Church panel tackles green issues
PORTSMOUTH -- After a successful showing of the movie on climate change, "An Inconvenient Truth," St. John Church's new Stewardship of the Earth Committee is taking the next step.
On Friday, author Chad Kister will offer a slide presentation on the Alaskan National Wildlife Refuge.
"We want to continue to educate and challenge our parishioners and Seacoast residents on issues affecting the environment and our responsibility to treat it with respect," said Sarah Brown, a committee founder.
"Arctic Quest" is the committee's next free and open showing, which hopes to educate Seacoast residents on a political and environmental issue that the United States has been weighing since the Bush administration's push to open the Arctic refuge to oil drilling.
"Despite popular misconception, drilling has not passed Congress, and we can still stop it through the budget reconciliation process, which is projected to last through the summer," Kister said.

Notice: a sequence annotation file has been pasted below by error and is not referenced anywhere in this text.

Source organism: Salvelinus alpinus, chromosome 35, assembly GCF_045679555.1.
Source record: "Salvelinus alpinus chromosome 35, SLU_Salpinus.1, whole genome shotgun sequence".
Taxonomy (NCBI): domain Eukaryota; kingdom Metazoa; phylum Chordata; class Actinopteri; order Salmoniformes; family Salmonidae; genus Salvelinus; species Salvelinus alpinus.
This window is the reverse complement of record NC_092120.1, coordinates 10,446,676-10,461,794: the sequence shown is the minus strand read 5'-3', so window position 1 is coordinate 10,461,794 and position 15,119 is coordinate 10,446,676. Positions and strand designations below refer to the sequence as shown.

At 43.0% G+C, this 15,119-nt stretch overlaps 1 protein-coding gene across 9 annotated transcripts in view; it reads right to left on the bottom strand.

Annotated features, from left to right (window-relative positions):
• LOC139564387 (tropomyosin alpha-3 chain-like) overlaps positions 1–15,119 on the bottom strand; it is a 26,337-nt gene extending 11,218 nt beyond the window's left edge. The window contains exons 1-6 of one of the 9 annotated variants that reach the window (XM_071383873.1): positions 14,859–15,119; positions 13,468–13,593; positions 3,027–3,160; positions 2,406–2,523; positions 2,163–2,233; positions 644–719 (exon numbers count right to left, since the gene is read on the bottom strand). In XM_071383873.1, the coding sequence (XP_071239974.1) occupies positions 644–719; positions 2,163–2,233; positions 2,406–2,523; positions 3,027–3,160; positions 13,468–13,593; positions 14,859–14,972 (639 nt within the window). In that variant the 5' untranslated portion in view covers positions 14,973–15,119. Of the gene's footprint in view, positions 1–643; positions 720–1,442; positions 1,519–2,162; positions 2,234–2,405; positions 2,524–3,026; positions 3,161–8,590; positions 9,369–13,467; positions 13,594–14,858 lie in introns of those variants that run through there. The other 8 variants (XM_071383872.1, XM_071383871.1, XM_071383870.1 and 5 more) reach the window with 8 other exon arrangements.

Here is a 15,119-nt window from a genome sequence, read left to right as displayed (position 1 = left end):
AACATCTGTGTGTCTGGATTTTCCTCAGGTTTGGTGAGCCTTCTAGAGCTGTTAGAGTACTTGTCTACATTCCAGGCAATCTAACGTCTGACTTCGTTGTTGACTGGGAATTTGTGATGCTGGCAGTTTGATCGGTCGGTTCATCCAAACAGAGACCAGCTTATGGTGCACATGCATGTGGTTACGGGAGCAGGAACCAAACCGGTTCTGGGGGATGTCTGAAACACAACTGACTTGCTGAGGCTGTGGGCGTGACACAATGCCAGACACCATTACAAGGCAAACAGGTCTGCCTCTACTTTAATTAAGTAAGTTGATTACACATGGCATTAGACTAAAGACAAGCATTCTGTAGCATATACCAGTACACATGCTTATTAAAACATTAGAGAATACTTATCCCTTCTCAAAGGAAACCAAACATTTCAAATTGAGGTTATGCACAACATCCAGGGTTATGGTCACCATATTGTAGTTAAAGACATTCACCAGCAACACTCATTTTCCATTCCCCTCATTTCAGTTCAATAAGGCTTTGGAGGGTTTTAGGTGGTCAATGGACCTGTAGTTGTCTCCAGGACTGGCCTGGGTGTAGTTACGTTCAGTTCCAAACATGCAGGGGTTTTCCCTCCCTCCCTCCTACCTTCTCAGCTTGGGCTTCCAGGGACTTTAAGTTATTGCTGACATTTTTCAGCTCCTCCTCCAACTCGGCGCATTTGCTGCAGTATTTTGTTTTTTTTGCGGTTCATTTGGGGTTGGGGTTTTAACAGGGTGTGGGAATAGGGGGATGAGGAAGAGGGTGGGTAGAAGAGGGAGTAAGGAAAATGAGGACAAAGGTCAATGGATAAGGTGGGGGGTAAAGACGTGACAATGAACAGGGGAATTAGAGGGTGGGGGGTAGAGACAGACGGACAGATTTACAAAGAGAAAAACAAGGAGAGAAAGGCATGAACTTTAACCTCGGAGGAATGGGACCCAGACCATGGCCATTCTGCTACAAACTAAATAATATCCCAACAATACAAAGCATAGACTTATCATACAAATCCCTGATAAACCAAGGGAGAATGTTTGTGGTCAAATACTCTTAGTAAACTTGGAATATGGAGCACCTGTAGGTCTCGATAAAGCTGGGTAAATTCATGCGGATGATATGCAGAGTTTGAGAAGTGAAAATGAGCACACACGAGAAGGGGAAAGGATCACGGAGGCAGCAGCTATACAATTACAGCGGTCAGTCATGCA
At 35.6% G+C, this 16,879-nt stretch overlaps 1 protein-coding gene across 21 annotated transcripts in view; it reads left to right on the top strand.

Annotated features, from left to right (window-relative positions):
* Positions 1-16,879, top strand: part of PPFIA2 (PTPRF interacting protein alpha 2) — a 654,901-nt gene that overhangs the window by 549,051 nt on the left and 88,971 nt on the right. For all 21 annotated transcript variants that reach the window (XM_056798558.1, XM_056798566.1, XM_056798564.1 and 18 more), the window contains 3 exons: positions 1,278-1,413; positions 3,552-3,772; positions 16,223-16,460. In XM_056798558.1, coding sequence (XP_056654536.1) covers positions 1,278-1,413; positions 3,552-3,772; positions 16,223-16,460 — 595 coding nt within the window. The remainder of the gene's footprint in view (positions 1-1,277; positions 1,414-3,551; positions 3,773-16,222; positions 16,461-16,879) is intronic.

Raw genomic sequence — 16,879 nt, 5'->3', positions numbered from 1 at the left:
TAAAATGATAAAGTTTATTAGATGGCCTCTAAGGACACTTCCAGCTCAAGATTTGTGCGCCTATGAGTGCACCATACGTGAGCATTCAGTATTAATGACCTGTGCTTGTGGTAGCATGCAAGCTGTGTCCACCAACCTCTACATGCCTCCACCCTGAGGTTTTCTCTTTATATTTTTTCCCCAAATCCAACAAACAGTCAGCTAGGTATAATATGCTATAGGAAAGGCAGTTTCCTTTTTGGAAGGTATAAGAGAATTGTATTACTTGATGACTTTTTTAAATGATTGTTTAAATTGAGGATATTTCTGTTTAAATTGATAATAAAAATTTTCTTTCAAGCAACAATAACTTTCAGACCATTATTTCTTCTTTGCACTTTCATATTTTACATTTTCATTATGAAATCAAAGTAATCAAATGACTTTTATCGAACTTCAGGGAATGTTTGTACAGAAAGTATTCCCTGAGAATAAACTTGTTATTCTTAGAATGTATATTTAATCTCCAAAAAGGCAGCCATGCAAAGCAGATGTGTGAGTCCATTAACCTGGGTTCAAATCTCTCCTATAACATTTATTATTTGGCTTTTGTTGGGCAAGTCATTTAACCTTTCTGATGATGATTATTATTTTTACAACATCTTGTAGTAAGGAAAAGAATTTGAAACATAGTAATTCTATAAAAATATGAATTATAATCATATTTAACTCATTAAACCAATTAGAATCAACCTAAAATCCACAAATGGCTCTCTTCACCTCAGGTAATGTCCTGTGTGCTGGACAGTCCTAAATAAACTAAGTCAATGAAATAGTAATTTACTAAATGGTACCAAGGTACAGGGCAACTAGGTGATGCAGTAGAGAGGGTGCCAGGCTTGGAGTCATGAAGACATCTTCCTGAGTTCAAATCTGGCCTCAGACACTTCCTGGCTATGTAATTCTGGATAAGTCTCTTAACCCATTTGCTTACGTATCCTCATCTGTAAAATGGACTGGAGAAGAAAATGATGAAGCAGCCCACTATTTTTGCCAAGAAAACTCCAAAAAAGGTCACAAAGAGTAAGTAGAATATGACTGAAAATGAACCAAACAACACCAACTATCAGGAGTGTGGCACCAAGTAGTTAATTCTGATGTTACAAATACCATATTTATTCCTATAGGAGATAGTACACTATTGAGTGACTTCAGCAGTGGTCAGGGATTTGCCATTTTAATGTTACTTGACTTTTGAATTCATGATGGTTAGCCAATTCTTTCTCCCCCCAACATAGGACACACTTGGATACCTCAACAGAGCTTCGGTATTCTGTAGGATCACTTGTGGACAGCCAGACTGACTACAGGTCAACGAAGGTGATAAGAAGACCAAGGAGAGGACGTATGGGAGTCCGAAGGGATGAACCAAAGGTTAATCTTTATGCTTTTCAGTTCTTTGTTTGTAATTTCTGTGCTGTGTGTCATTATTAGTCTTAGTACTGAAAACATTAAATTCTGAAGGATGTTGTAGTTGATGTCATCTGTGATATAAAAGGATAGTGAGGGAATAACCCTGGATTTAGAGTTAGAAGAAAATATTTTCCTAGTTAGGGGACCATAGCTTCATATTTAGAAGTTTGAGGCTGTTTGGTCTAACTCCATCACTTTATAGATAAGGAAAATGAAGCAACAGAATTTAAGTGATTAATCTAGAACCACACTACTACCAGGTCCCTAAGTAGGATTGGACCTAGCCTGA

"Arctic Quest" is an adventure story of a 700-mile journey by foot and raft through the Prudhoe Bay oil fields and the Arctic National Wildlife Refuge. The presentation explains how oil development would impact the wildlife of the refuge, and what people can do about it.
"With oil drilling in the Arctic now being proposed in both the budget and the energy bill before Congress, this is an imperative time to take action to save this large wilderness area, before it is too late," said Jon Demos of the Alaska Coalition and a South Berwick resident.
The Alaska Coalition is sponsoring Kister's cross-country tour of "Arctic Quest."
For more information on Kister, visit www.chadkister.com.
As part of its stewardship efforts, the committee also held a meeting on Monday to start setting up a Green Sanctuary program at St. John's.
"Green Sanctuary is a multi-faceted approach, which will help the church reduce its energy use and its carbon footprint," said Carole Renselaer, a committee member. "It will include practical changes to the way St. John's uses energy and an ongoing educational effort to get parishioners to think about their individual impact on the environment."